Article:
Artists Are Telling Spotify To Never Use 'Emotion Recognition'

The company has a patent for a system that recommends music by monitoring emotional cues in your private conversations.

Hundreds of recording artists, human rights groups, and academics have penned an open letter to Spotify, requesting that the company does not use a recently patented technology that would listen to users’ conversations and then recommend content based on their perceived emotions.

The Swedish company began working on the new system in at least 2018, when it applied for a patent, which was approved this January and first reported by the BBC. In an April letter to the digital rights group Access Now, Spotify said it has never implemented the emotion recognition recommendation engine. 

The decision to patent the technology was “influenced by a number of other considerations, including our responsibilities to our users and to society at large,” the company wrote. It declined to comment further for this article.

The coalition of artists and human rights advocates said they appreciated that Spotify was not currently using the technology, but questioned why the company would even explore emotion recognition–which has been shown to be flawed on numerous occasions. The kind of system described in Spotify’s patent would likely lead to manipulation without user consent, discrimination, and harmful privacy breaches, according to the letter.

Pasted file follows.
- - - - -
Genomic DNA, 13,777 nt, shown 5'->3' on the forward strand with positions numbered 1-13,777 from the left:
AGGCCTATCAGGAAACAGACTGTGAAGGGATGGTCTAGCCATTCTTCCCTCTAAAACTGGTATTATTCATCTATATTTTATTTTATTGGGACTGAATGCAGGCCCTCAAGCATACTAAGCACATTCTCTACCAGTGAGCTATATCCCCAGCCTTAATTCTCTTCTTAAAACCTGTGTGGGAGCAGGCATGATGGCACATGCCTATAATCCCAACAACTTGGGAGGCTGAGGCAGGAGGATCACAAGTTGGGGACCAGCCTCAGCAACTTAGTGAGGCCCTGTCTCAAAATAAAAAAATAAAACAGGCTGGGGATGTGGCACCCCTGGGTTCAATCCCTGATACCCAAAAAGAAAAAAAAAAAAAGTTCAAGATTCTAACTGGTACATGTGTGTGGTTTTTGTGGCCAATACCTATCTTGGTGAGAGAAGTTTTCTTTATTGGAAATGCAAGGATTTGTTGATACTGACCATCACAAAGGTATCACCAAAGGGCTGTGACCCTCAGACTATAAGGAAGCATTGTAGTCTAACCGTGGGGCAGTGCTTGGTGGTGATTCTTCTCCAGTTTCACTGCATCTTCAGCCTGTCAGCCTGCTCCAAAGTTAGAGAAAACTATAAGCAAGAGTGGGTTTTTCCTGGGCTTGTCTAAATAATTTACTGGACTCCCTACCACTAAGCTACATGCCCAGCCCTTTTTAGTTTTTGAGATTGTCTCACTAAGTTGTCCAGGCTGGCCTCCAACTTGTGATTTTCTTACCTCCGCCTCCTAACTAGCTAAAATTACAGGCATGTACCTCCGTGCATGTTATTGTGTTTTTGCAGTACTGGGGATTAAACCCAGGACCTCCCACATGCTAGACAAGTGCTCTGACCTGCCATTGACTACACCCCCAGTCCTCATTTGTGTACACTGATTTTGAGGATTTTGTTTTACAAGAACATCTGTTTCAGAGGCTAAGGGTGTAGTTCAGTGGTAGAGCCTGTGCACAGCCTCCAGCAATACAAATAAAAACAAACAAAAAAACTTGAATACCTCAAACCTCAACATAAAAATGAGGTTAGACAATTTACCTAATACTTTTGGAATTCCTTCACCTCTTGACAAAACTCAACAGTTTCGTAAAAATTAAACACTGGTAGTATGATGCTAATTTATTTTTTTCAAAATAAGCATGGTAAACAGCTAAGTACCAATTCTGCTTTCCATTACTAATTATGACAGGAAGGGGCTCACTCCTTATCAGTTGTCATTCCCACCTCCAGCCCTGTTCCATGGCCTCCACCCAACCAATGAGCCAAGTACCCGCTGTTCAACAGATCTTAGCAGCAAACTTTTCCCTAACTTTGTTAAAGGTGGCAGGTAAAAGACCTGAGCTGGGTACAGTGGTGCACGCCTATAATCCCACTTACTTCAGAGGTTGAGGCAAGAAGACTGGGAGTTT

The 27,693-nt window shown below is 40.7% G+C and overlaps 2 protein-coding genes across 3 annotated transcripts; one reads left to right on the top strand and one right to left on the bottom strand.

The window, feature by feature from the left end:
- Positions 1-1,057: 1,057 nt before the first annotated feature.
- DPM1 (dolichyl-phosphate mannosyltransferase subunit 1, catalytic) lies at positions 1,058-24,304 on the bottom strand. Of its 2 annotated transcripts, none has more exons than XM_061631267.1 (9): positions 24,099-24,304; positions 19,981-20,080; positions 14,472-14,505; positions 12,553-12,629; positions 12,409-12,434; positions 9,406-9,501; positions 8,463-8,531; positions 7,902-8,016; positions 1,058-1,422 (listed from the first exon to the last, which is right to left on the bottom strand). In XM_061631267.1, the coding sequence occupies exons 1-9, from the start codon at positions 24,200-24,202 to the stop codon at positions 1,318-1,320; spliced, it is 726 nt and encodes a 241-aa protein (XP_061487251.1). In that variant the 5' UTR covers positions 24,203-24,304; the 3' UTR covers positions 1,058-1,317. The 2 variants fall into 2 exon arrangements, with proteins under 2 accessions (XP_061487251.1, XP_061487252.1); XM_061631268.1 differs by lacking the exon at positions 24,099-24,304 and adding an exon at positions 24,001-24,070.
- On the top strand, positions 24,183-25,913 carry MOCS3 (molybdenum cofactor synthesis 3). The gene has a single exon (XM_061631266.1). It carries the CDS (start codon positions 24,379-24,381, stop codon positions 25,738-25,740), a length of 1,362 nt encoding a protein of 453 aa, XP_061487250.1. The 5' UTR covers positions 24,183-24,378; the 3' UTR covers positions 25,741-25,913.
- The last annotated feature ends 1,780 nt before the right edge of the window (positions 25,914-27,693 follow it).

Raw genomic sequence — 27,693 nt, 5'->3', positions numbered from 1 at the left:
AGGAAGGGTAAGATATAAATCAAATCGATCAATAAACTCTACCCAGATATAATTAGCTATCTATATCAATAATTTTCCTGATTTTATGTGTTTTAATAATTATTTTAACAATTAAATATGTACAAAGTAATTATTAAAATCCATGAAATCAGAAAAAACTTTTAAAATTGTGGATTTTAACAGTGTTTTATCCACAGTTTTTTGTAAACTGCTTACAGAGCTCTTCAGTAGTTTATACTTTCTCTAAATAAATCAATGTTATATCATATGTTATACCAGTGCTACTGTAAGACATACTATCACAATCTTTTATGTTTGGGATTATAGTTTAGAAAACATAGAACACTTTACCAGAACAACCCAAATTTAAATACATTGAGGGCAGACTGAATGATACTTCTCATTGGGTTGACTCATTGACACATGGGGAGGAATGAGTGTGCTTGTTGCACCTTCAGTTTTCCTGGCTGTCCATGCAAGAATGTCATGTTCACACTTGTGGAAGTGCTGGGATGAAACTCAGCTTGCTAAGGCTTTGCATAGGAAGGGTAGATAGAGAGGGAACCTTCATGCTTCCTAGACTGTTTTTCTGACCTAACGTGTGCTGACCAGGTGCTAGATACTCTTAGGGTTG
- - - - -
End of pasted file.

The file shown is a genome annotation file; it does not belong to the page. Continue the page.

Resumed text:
“Monitoring emotional state, and making recommendations based on it, puts the entity that deploys the tech in a dangerous position of power in relation to a user,” the group wrote. 

It also raised concerns that “using artificial intelligence and surveillance to recommend music will only serve to exacerbate existing disparities in the music industry. Music should be made for human connection, not to please a profit-maximizing algorithm.”